As the debate over the right to be forgotten continues, many criminal lawyers have found themselves in the position of dealing with concerns from clients that stories about them remain on the Internet even if their legal matter goes in their favour.
“Once it’s up there, it’s up there,” says Maureen Salama, an associate at Brauti Thorning Zibarras LLP, of the lingering media stories about initial charges against clients.
With media outlets generally refusing to remove stories, clients can feel the impact for a long time, she notes. “I think the concern is that media outlets lose a lot of interest in these stories,” says Salama, noting the media may report on the initial charges in a sexual assault case, for example, but not follow it through to trial or the ultimate resolution.
“By the time we get to a trial in those situations, it could be years later,” she says.
“This is something that’s going to constantly come up for them in their personal lives, their professional lives,” she adds, citing a client who has told her every person he asks out on a date quickly learns about his case through a Google search. “He was just devastated and he couldn’t believe it,” she says.
“The stigma of just being charged is sometimes a punishment in and of itself.”
The question, then, becomes what remedies do clients have. It turns out they don’t have a lot of options, says Salama. In many cases, the main solution is to get the media outlet to run an update on the outcome of the case. That means finding all of the stories that have run and contacting the various editors involved. It also means getting the various documents such as a copy of the certified information showing the withdrawn charges.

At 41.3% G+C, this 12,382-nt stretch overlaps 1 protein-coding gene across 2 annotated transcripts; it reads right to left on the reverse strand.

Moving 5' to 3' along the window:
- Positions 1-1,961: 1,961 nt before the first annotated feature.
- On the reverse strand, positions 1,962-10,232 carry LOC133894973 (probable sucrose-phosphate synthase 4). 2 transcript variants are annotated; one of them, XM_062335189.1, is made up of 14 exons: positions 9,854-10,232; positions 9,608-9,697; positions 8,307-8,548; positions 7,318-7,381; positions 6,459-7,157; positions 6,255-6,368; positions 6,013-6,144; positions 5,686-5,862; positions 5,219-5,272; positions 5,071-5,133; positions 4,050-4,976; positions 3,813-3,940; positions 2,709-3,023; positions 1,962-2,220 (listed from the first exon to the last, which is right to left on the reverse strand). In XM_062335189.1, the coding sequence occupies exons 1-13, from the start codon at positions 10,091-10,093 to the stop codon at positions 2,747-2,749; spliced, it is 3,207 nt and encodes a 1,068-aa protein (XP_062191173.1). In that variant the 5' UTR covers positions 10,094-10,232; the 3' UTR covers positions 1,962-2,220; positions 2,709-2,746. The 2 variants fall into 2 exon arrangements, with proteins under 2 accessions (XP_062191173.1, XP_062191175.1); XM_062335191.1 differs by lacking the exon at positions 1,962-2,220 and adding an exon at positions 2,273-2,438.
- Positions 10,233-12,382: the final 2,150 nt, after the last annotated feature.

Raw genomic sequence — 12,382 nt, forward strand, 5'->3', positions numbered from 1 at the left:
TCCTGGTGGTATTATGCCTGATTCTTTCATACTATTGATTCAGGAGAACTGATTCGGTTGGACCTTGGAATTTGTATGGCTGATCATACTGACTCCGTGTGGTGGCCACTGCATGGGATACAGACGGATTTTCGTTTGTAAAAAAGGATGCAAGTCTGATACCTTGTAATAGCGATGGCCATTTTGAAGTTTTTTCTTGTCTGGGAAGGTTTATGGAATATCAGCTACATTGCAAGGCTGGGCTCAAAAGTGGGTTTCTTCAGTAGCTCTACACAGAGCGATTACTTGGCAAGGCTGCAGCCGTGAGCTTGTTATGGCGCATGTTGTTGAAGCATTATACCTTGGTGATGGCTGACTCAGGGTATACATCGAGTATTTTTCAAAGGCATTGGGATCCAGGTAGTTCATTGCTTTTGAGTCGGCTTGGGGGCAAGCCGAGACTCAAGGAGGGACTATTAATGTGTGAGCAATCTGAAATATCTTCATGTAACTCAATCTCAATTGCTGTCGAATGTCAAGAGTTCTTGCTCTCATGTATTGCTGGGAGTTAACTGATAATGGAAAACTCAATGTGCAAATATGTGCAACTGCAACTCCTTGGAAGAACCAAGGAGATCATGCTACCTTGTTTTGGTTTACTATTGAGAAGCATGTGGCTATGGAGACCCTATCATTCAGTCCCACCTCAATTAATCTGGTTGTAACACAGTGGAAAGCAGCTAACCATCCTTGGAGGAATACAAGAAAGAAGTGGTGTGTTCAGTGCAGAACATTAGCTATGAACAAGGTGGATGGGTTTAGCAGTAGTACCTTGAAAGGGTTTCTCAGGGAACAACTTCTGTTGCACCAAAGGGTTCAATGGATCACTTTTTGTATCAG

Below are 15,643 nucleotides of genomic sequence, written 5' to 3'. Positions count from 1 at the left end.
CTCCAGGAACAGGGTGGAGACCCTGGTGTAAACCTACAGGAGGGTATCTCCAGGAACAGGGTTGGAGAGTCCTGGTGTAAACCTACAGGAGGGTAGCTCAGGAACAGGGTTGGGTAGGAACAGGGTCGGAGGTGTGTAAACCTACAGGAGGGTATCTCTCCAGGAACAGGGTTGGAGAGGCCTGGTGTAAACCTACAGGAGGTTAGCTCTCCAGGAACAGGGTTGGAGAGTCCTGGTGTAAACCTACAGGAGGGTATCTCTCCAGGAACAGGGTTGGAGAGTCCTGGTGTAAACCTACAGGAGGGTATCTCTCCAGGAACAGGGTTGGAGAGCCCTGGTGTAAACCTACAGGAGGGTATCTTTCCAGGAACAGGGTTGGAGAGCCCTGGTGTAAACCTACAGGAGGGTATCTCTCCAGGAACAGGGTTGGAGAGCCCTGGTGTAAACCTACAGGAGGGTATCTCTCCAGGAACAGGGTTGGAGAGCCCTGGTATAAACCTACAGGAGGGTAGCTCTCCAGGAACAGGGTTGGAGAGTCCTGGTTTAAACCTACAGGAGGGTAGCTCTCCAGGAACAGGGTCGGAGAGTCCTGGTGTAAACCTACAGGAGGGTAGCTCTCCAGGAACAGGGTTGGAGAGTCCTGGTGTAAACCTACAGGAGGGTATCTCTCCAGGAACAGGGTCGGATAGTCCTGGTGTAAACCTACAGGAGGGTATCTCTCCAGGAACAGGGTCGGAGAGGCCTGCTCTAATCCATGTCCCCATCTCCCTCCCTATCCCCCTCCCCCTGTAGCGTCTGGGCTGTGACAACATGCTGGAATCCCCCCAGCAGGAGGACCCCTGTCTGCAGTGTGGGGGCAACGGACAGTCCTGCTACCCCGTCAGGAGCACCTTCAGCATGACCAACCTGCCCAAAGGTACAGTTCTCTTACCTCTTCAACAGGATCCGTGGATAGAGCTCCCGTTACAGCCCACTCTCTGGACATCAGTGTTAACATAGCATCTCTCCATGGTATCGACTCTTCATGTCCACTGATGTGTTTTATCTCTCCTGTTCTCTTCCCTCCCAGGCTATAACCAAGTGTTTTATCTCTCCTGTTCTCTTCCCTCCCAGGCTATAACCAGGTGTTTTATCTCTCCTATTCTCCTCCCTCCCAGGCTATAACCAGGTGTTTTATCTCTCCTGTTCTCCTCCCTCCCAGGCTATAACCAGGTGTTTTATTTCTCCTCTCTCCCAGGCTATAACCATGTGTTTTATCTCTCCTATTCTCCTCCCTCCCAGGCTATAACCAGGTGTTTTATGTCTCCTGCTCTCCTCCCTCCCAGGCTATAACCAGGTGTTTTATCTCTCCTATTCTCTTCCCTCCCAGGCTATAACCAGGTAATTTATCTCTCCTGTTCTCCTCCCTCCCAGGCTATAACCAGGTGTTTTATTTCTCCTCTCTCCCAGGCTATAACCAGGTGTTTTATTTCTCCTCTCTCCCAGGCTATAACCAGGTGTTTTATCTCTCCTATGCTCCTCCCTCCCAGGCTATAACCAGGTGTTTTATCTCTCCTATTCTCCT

“You as the person in that situation have to go to great lengths to get that done,” says Salama, noting her role as counsel primarily involves helping track down the information for the client to take to the media outlet. The result, she notes, is often a short story detailing the outcome and still linking back to the original article. Many media outlets will also link the original article to the new one, she points out.
For Salama, the concern is that the media sometimes doesn’t follow cases to their conclusion. “I see it particularly with sexual assault. I think the stigma is there and the media attention is there.”
But for other lawyers, there may be merit in the idea of having some legal remedy to enforce the removal of stories. “I think we need a new tort or some way of requiring Google to remove articles that are no longer relevant or continue to cause damage,” says David Jewitt of Ottawa’s Jewitt McLuckie & Associates.
Jewitt had a client, real estate agent Gillian Burnside, who was subject to what she calls a “nightmare” of publicity when media stories, based on leaked information, cast a shadow on her involvement in an RCMP effort to lease premises for a covert security project. An article in the Ottawa Citizen in 2011 followed earlier stories that linked Burnside’s then-boyfriend, an RCMP superintendent, to an allegedly fraudulent $3-million lease agreement. They included allegations his “realtor girlfriend” had benefited from a $70,000 commission.